Buyer, or student, beware!

One final analogy that comes from peronsal experience, the world of rabbinical ordination. To the outside world, a rabbi is a rabbi, period. But to the inside world there is a world of gradations. There are no belts, there is no 10th dan black belt rabbi, no, but there is, get ready for it, reputation. What does this mean?

You can be ordained by the State of Israel Rabbinical Board, this is a highly respected degree that comes after 14 years of study. I know these guys, my God the material they need to know! it is mind blowing. It is far beyond a university doctorate. You might compare it to combined doctorates of Greek, Latin, Aramaic, law and philosophy all in one course. Those rabbinical titles are highly respected. If you have such a diploma, you earned it. Many fail the final exam, after years of study. This is a serious matter. But...

You can also earn a rabbinical degree by training privately, for 6 months, in an unsupervised environment. You will also have a fancy diploma in Hebrew, you will also be allowed to call yourself rabbi, but those who know, know.  Therefore, people will always ask, where did you study? Who ordained you? 

If the answer is, for example, Rabbi Moshe Feinstein of New York, may the memory of the righteous be for a blessing, wow, heads will turn. He was a legend, in fact he was known simply as Reb Moshe, no title necessary. If he ordained you, Wow. I was once in a group where someone said, so where did you receive your rabbinic ordination? the answer was, from Rabbi Yisrael Meir Kagan of Poland, All Heads Turned!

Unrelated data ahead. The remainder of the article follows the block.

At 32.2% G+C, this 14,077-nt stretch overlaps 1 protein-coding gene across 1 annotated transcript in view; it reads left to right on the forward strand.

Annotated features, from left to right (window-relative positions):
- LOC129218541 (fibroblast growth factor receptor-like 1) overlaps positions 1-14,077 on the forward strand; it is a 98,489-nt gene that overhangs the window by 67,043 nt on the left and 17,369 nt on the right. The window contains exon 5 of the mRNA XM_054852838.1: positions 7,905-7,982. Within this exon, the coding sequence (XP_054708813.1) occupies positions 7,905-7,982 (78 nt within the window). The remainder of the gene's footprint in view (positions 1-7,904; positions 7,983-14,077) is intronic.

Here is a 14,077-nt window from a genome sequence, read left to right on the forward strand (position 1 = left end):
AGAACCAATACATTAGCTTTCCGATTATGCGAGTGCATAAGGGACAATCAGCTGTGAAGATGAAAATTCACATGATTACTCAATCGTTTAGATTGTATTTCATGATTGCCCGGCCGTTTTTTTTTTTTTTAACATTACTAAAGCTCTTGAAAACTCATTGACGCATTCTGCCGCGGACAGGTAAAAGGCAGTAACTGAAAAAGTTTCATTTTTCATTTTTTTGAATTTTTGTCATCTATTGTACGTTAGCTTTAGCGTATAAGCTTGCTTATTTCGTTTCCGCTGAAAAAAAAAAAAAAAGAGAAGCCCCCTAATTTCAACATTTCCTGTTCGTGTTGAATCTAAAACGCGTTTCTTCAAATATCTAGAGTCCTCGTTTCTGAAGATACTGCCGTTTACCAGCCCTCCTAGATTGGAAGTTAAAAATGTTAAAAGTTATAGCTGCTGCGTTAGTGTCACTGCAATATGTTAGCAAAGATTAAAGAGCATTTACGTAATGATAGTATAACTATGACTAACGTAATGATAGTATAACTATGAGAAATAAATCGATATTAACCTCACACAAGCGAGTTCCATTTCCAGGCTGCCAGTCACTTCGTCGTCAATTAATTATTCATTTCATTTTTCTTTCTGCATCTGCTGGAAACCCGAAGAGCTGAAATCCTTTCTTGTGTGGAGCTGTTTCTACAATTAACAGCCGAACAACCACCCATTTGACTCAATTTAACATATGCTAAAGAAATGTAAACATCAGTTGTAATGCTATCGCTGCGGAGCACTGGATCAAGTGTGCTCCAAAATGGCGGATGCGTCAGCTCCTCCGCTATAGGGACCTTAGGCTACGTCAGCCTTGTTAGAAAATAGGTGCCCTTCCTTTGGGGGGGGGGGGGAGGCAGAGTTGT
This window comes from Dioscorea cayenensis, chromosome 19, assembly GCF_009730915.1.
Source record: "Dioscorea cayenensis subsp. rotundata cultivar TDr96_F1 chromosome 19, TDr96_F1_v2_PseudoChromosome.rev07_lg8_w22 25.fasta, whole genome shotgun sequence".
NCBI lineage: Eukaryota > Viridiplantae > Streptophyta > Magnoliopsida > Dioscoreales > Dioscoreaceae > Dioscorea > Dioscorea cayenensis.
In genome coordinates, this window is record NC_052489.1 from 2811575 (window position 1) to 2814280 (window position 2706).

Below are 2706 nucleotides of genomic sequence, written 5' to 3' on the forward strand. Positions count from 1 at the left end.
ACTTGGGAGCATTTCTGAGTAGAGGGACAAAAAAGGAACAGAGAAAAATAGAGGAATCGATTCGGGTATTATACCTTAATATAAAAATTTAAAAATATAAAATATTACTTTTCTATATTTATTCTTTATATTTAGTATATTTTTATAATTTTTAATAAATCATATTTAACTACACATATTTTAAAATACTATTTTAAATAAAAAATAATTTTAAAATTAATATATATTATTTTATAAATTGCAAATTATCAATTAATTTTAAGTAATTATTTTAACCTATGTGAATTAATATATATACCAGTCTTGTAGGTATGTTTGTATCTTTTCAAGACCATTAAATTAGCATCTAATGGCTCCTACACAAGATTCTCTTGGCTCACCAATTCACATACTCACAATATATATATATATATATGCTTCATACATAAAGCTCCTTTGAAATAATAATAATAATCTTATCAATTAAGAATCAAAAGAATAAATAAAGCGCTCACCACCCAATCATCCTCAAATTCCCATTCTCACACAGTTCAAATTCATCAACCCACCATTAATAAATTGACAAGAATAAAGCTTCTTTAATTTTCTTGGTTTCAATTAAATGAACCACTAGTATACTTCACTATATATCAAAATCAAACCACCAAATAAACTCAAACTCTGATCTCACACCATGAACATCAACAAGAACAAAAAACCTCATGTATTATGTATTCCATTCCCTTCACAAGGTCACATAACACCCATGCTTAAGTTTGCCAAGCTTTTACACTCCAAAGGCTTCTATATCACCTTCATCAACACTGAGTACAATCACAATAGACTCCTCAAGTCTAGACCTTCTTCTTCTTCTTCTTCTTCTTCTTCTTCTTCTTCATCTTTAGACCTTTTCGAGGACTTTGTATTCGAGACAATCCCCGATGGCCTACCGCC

It is not the title, rank, or diploma that matters, it is how much effort you put into it and Who Certified You? Who put his signature next to your name?

If you want to know about any of the instructors or black belts in our system, you can contact me directly. Buyer Beware!


Moshe Katz, 7th dan Black Belt, Israeli Krav Maga. Certified by Wingate Institute. Member Black Belt hall of fame, USA and Europe.

Understand the Israeli Fighting Mentality - Israel a Nation of Warriors by Moshe Katz